On September 20 2019, a Facebook page shared the following screenshot of a purported headline: “Man suffers heart attack, dies at work, coworkers gather for group selﬁe thinking he’d fallen asleep”:
In an appended status update, the page just commented “BRUH,” and no links to any related article were included. A search for the elusive headline turned up an iFunny.co post published on the same day as the Facebook status above.
If the original headline (“Man suffers heart attack, dies at work, coworkers gather for group selﬁe thinking he’d fallen asleep”) ever existed, it didn’t return any search results and was likely quite old.
But the attached image was a different story. On February 2 2016, it was shared to Reddit’s photoshopping subreddit r/PSBattles, with a title encouraging users to creatively edit “this man sleeping in the office in front of his co-workers”:
A Montreal intern woke up to a burst of laughter on his second day at a new job Tuesday after his co-workers had gathered around to take a now viral photo of him – with his mouth wide open, asleep at his desk.
Eduard Paraschivescu has been undergoing training at a company called Gsoft that afternoon. He has a slight anemia, so when he felt tired, he leaned back in his chair and about 20 minutes later he realized he’d dozed off.
One of the reasons he knew this was because his co-workers were around him when he woke up, laughing, and taking pictures and videos.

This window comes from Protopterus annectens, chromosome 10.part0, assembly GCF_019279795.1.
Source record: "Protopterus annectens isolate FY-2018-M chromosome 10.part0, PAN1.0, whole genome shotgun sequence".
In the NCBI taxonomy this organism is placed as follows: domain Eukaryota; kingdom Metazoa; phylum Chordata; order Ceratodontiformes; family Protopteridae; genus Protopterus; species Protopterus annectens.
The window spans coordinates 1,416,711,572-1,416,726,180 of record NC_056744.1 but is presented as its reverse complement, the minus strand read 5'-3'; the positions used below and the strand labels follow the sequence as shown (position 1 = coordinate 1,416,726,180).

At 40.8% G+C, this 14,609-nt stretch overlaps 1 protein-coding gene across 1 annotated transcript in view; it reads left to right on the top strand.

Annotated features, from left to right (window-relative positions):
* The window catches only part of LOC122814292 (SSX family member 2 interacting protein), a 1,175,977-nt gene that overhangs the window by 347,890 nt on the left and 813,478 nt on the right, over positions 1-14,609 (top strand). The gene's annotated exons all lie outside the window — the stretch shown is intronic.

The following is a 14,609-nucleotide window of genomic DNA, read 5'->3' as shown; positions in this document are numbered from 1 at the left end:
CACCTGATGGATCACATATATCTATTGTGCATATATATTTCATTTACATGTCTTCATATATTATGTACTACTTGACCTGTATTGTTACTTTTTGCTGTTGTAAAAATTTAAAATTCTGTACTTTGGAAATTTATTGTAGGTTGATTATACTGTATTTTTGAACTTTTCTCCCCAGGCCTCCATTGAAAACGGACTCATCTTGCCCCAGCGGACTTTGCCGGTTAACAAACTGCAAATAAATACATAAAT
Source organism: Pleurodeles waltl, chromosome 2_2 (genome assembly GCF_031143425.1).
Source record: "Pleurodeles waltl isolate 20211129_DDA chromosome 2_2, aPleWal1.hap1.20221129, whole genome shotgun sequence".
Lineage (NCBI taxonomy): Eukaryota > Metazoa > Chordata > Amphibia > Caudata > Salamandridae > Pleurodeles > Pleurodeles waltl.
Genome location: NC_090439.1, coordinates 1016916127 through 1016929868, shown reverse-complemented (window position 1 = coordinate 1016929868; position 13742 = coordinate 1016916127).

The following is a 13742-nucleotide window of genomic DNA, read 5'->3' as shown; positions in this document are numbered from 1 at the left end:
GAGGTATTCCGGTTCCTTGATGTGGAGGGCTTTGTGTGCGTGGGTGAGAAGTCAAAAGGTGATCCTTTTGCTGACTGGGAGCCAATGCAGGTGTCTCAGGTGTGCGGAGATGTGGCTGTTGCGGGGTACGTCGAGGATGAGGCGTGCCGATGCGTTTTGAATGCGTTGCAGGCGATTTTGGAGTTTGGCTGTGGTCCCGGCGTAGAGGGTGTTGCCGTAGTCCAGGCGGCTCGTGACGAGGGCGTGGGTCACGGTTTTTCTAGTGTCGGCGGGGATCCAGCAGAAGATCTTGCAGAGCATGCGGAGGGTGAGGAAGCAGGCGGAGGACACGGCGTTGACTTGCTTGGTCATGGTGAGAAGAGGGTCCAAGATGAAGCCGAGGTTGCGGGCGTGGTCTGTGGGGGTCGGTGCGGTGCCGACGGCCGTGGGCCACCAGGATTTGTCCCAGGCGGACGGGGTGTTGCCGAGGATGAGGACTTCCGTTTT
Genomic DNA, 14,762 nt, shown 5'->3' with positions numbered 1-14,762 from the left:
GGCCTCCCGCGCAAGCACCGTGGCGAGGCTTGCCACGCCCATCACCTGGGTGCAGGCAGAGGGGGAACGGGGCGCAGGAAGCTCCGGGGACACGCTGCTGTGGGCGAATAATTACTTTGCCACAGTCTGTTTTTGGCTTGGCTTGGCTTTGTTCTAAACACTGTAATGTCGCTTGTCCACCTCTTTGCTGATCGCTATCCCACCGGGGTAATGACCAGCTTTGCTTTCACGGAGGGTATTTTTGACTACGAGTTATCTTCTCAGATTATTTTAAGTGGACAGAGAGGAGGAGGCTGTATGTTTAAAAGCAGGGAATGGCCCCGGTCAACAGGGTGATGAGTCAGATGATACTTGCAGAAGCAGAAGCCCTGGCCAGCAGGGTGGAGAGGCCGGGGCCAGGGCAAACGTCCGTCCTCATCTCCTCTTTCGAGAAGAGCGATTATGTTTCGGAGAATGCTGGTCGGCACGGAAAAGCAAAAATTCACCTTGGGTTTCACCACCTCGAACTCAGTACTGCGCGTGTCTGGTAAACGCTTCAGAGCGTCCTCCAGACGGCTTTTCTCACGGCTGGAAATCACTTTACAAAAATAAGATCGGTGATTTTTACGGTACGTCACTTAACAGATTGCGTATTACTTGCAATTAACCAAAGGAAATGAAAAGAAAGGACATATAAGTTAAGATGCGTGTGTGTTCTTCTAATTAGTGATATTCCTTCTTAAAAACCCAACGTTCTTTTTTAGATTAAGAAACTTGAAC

He also found a message saying he should bring in doughnuts in the next day. He said he did, and that he hasn’t lost his job.
But it was Paraschivescu himself who took the extra step of posting a photo on Reddit, where it was picked up by the PhotoshopBattles subreddit.
A “Man suffers heart attack, dies at work, coworkers gather for group selﬁe thinking he’d fallen asleep” headline screenshot offers an object lesson in a common trajectory for “fake news” items and how they come to be. At some point in time, someone paired the viral “sleeping intern” photograph from 2016 with an outlandish and untrue headline reflecting an old urban legend about an office worker who had once remained dead and unnoticed at their desk for five days.
In 2000 and 2001, that similar (and also false) claim circulated, reflective of fears that we are quite literally only “warm bodies” to employers — so much so that desk deaths could conceivably have no effect on whether our workplaces carry on without us. Its previous virality showed that the image itself is eye-catching and shareable, more so when paired with a compelling headline. However, a quick image search showed that the original photograph moved from one subreddit to another before becoming a viral hit on its own in 2016.